Over Memorial day weekend I had Hofbrau Maibock on tap at a bar and bought a 6 pack. I think the beer on tap had a stronger flavor and seemed fresher than the bottles. I am drinking a bottle now. I like it but It's not my favorite Miabock. Is this really what a maibock is supposed to be?
     
  34. AlcahueteJ

    AlcahueteJ Poo-Bah (1,944) Dec 4, 2004 Massachusetts
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    I would check the date on the bottles. Many stores will often carry LAST YEAR'S, which sucks.
     
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  35. cheeseheadinMinneapolis

    cheeseheadinMinneapolis Zealot (533) Sep 20, 2017 Minnesota

    L 036 S 06:56 This is the only codes i can find on the bottle
     
  36. AlcahueteJ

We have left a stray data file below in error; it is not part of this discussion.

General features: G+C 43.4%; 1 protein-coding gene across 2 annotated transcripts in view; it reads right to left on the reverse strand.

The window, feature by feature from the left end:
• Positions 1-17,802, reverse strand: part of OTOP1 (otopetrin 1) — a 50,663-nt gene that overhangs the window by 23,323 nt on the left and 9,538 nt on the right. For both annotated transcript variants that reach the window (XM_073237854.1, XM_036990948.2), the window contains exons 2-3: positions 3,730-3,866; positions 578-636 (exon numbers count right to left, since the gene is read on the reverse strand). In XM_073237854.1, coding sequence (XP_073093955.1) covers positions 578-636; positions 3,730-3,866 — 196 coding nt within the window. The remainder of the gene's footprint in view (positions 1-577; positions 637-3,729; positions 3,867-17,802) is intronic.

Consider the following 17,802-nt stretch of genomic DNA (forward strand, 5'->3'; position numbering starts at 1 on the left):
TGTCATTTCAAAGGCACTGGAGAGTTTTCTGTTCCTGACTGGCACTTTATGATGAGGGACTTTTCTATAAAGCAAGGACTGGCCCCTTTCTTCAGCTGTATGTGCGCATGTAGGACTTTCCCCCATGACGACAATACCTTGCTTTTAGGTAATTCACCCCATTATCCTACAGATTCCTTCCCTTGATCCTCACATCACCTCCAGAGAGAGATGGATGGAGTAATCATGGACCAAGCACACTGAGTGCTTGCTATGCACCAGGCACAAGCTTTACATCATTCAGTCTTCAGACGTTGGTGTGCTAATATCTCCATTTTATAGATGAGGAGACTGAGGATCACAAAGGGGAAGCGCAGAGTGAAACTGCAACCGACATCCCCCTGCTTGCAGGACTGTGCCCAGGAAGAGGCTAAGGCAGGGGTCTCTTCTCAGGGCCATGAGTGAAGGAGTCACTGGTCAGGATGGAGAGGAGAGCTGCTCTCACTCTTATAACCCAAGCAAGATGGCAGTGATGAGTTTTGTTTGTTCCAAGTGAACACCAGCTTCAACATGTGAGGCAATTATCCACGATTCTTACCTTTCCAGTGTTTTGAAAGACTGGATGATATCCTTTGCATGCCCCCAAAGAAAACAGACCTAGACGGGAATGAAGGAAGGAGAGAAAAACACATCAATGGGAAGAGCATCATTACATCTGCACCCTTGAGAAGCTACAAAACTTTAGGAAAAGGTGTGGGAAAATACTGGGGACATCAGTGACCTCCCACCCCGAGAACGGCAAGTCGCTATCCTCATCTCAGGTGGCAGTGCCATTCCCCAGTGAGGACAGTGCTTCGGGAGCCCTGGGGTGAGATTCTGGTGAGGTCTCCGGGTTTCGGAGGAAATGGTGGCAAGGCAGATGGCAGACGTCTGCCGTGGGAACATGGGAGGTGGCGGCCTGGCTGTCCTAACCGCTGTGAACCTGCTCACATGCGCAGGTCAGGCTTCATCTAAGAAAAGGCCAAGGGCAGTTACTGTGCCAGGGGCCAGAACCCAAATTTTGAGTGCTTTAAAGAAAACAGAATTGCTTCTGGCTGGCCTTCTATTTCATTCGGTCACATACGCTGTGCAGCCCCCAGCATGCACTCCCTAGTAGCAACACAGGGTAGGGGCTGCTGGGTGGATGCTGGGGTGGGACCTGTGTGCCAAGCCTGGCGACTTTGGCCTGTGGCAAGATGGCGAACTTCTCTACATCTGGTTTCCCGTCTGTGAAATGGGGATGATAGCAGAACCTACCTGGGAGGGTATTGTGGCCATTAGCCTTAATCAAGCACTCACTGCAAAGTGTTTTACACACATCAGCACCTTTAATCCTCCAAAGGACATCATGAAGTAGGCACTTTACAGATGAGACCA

AlcahueteJ Poo-Bah (1,944) Dec 4, 2004 Massachusetts
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    "hofbrau- there is two sets of numbers/letters on the bottom of back label. look for the first set following the letter "L", in this case "L 119 E" the 119 is the day in the year it was bottled, the E is the year as in 2001=a, 2002=b, ect. so 119 E= the 119th day of 2005"


    So yours was bottled February 5th of this year. Four months old isn't bad for an import. At it's definitely not last year's!
     
  37. steveh

    steveh Poo-Bah (3,616) Oct 8, 2003 Illinois
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    S is the 19th letter in the alphabet -- signifying your beer was bottled on the 36th day of 2019 -- this year's bottling.

    As to the HB rendition of Maibock, it's always been a bit bigger and maltier than others. HB calls it "Ur Maibock," meaning it's supposed to be what Maibock was when it was first brewed.
     
  38. Roadkizzle

    Roadkizzle Aspirant (228) Nov 6, 2007 Texas

    There is no way to learn techniques that make any beer by drinking it.

    The perceptible characteristics from drinking it will say whether or not it meets a style.